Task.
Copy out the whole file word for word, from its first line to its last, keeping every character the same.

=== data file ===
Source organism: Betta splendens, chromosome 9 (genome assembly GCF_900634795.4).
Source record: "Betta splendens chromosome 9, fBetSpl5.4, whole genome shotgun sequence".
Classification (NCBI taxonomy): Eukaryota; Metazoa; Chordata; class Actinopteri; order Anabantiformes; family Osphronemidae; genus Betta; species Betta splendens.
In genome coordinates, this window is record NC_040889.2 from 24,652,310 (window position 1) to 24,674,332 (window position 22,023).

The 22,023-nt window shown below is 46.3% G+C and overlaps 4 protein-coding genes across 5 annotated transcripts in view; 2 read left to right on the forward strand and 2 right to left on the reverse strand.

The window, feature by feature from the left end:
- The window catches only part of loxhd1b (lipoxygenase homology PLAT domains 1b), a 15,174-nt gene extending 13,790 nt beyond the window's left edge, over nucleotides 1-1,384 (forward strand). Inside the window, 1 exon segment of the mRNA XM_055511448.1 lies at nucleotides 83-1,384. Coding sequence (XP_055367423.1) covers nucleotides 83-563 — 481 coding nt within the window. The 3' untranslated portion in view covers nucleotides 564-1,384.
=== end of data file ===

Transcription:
Source organism: Betta splendens, chromosome 9 (genome assembly GCF_900634795.4).
Source record: "Betta splendens chromosome 9, fBetSpl5.4, whole genome shotgun sequence".
Classification (NCBI taxonomy): Eukaryota; Metazoa; Chordata; class Actinopteri; order Anabantiformes; family Osphronemidae; genus Betta; species Betta splendens.
In genome coordinates, this window is record NC_040889.2 from 24,652,310 (window position 1) to 24,674,332 (window position 22,023).

The 22,023-nt window shown below is 46.3% G+C and overlaps 4 protein-coding genes across 5 annotated transcripts in view; 2 read left to right on the forward strand and 2 right to left on the reverse strand.

The window, feature by feature from the left end:
- The window catches only part of loxhd1b (lipoxygenase homology PLAT domains 1b), a 15,174-nt gene extending 13,790 nt beyond the window's left edge, over nucleotides 1-1,384 (forward strand). Inside the window, 1 exon segment of the mRNA XM_055511448.1 lies at nucleotides 83-1,384. Coding sequence (XP_055367423.1) covers nucleotides 83-563 — 481 coding nt within the window. The 3' untranslated portion in view covers nucleotides 564-1,384.